The unfortunate answer is no.
Perhaps it was because I went to a Catholic grade school where the emphasis was on recruiting priests and nuns.
I decided I wanted to be a writer as early as the 4th grade. Granted my early “novels” consisted mainly of first chapters about a stallion watching over a herd of mares and foals—typical adolescent subject matter for the time.
In 5th grade, however, a freelance writer (let’s call him “Mr. Smith”) visited our class to help us with fiction. I had high hopes of producing a quality tale worthy of praise, but rather than nurturing our imaginations, he told us to compose a story about a chair and, in the next session, one about an angel. Neither of these topics inspired me. I wanted to write about cowboys and horses and the Old West.
In 7th grade, we lucked out with a lay teacher instead of a nun. Maybe since he wasn’t in the religious life, my fortune might change! I tried to get Mr. Elmer to read my chapters, but he really didn’t want to. Was it because he later followed this school’s wishes for vocational callings and became a priest?
Because of Mr. Smith, however, I felt discouraged about “creative writing” classes and didn’t take any in high school or college because I thought I’d be told what to produce. In addition, I avoided working on the school newspapers and yearbooks for the same reason. I later realized this was a severe mistake on my part and very shortsighted.
Unfortunately, I let the one negative experience from grade school influence my thinking and limit my avenues of creative opportunity throughout my remaining educational years. To this day, I regret it.
My senior year of high school, I was in an advanced placement English class. The teacher (let’s call him Mr. Jones), hated my writing, and despite being up until 2 AM every night doing his assigned homework, I never seemed to manage an A. I got my satisfaction, however, when I won the All-City Theme Contest. I’ll never forget how he sputtered announcing the results to the students.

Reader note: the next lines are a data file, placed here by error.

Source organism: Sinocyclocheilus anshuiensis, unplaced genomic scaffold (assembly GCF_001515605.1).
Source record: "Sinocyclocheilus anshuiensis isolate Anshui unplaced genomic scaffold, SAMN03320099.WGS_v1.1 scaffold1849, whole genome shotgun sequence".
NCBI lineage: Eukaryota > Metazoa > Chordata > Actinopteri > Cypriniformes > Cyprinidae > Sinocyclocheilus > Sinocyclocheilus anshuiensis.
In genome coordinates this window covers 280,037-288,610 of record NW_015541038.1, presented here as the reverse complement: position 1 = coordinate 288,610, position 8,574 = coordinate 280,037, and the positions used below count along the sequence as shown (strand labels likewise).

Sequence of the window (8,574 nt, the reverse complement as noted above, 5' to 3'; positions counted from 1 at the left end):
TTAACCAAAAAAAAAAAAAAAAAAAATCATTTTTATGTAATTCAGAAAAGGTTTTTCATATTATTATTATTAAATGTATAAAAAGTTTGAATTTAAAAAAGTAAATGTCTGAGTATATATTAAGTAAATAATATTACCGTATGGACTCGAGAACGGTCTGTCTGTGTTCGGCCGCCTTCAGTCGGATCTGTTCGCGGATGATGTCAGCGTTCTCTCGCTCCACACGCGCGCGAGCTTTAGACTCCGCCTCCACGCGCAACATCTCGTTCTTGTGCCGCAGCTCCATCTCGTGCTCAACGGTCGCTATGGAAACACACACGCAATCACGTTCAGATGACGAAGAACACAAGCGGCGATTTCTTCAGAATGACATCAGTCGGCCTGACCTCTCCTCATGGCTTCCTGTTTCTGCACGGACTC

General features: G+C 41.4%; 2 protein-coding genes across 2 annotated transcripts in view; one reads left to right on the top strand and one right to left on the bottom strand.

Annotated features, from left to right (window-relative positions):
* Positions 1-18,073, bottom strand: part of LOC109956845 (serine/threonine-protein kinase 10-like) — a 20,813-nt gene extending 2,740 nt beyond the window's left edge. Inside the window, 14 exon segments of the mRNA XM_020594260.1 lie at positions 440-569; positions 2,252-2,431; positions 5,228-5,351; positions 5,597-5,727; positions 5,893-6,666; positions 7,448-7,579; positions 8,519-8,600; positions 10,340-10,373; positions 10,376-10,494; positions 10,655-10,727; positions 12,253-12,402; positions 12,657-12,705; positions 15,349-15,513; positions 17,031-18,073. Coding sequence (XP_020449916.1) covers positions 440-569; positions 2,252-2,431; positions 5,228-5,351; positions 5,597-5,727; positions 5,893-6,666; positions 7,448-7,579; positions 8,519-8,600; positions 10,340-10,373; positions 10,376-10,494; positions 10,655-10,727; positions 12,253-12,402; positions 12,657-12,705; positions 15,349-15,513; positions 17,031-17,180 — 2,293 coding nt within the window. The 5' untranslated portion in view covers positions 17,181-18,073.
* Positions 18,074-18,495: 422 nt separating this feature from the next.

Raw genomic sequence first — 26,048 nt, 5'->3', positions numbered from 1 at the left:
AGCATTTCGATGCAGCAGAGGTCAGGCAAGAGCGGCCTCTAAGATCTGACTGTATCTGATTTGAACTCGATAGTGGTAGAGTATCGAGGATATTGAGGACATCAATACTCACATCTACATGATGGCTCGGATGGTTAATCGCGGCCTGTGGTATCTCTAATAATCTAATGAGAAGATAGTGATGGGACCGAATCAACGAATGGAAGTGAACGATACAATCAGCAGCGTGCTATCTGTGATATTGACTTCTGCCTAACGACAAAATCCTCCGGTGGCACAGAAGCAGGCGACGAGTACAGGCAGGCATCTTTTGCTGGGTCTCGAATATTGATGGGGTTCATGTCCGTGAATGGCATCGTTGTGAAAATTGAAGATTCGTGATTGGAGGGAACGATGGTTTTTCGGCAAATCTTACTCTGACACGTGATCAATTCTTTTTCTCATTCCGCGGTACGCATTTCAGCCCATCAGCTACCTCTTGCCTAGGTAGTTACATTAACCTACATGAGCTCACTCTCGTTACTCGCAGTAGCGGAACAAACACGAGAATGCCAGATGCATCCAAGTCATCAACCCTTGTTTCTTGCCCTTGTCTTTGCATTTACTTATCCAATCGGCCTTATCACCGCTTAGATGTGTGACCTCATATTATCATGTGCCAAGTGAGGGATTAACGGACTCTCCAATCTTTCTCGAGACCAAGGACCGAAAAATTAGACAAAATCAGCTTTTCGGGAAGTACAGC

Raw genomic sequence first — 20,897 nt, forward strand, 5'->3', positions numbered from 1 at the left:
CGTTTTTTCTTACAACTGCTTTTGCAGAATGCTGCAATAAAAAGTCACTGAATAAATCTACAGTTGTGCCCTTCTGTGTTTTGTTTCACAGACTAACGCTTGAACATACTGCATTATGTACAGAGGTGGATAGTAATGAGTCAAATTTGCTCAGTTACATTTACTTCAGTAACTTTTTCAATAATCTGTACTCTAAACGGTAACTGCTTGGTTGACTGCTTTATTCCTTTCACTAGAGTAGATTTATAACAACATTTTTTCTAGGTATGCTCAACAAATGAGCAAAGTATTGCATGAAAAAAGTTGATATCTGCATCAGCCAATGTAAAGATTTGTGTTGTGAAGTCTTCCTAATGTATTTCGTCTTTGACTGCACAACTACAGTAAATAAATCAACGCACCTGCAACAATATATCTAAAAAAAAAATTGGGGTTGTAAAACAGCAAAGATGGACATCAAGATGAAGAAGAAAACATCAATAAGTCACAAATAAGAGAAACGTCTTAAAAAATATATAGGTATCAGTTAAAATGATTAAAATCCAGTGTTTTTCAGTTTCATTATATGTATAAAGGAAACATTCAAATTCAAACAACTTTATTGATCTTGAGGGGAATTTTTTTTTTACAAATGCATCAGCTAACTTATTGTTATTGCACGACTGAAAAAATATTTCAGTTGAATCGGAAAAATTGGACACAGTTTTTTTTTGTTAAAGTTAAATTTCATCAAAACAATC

Motivated by this win and undeterred by Mr. Jones, after I graduated from college, my thoughts returned to becoming an author. I wrote my first book—a western, of course—while I was living on a Norwegian-turned-British oil tanker (another whole story that is the subject of my next book). The western remains unpublished, since, in it, I made every error listed in “Common Mistakes Beginning Authors Make.”
When I returned to the United States, I was thrilled to discover a “Writing for Publication” class through Adult Education. Surely, this class would encourage students in pursuing their own ideas. The instructor, Anne Ewing, a well-known writer, loved my work, and I was exhilarated when, after hearing one of my chapters of my second novel, a sci-fi, she said with enthusiasm, “This girl is going to sell!”
At last, I had found a teacher who supported me.
She invited me and one other student to apply for membership in the prestigious Writers’ Club of Whittier, a critique group that started in 1953 and of which she was a founding member. Through that group, I refined my skills, and I finally started selling articles and short stories. (The WCW is still going this day and celebrated its 60th anniversary in 2013.)
I finished the novel I had started prior to Ms. Ewing’s class, but several years passed before I sold my first book-length work, a non-fiction hardcover called Inside Out: The Wonders of Modern Technology. A four-book contract quickly followed for a series called Breakthroughs in Science. In addition, I sold articles to national trade magazines and a few short stories to consumer magazines. Since that time, altogether, I have published 26 books and about 200 articles.
The moral of the story is that I made it despite negative experiences and a lack of encouragement from grade- and high-school teachers. My advice to everyone who wants to be a writer is to ignore naysayers. Don’t let them discourage you. Listen to your own inspiration, to people who offer constructive critique and help you develop your own voice and your craft.
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